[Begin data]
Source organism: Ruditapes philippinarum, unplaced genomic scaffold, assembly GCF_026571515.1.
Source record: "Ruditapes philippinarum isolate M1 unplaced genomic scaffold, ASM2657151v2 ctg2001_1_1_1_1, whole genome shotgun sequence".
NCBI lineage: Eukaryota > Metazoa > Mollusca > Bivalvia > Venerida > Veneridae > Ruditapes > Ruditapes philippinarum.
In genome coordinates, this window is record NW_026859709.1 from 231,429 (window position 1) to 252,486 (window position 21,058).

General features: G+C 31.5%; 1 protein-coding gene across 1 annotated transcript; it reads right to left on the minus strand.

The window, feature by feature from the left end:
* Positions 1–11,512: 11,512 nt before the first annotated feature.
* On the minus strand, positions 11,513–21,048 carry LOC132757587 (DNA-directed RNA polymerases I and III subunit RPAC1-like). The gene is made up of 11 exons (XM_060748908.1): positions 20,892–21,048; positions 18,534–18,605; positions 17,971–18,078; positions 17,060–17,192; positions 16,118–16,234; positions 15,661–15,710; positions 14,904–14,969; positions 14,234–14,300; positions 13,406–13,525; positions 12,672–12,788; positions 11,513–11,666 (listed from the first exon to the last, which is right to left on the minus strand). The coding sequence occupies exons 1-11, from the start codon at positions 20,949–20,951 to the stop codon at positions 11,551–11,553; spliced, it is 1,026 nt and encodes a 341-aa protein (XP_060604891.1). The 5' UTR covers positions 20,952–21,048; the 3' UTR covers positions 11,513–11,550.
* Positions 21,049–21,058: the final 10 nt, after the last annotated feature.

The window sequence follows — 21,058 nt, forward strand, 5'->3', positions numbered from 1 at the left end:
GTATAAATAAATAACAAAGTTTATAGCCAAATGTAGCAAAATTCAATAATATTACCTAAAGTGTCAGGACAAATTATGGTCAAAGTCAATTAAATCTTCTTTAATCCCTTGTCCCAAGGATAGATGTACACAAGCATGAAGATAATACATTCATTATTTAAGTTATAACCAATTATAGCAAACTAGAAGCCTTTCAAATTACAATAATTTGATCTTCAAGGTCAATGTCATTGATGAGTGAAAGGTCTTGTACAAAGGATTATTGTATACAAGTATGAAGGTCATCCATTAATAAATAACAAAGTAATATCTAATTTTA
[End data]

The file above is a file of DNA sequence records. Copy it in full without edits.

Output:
Source organism: Ruditapes philippinarum, unplaced genomic scaffold, assembly GCF_026571515.1.
Source record: "Ruditapes philippinarum isolate M1 unplaced genomic scaffold, ASM2657151v2 ctg2001_1_1_1_1, whole genome shotgun sequence".
NCBI lineage: Eukaryota > Metazoa > Mollusca > Bivalvia > Venerida > Veneridae > Ruditapes > Ruditapes philippinarum.
In genome coordinates, this window is record NW_026859709.1 from 231,429 (window position 1) to 252,486 (window position 21,058).

General features: G+C 31.5%; 1 protein-coding gene across 1 annotated transcript; it reads right to left on the minus strand.

The window, feature by feature from the left end:
* Positions 1–11,512: 11,512 nt before the first annotated feature.
* On the minus strand, positions 11,513–21,048 carry LOC132757587 (DNA-directed RNA polymerases I and III subunit RPAC1-like). The gene is made up of 11 exons (XM_060748908.1): positions 20,892–21,048; positions 18,534–18,605; positions 17,971–18,078; positions 17,060–17,192; positions 16,118–16,234; positions 15,661–15,710; positions 14,904–14,969; positions 14,234–14,300; positions 13,406–13,525; positions 12,672–12,788; positions 11,513–11,666 (listed from the first exon to the last, which is right to left on the minus strand). The coding sequence occupies exons 1-11, from the start codon at positions 20,949–20,951 to the stop codon at positions 11,551–11,553; spliced, it is 1,026 nt and encodes a 341-aa protein (XP_060604891.1). The 5' UTR covers positions 20,952–21,048; the 3' UTR covers positions 11,513–11,550.
* Positions 21,049–21,058: the final 10 nt, after the last annotated feature.

The window sequence follows — 21,058 nt, forward strand, 5'->3', positions numbered from 1 at the left end:
GTATAAATAAATAACAAAGTTTATAGCCAAATGTAGCAAAATTCAATAATATTACCTAAAGTGTCAGGACAAATTATGGTCAAAGTCAATTAAATCTTCTTTAATCCCTTGTCCCAAGGATAGATGTACACAAGCATGAAGATAATACATTCATTATTTAAGTTATAACCAATTATAGCAAACTAGAAGCCTTTCAAATTACAATAATTTGATCTTCAAGGTCAATGTCATTGATGAGTGAAAGGTCTTGTACAAAGGATTATTGTATACAAGTATGAAGGTCATCCATTAATAAATAACAAAGTAATATCTAATTTTA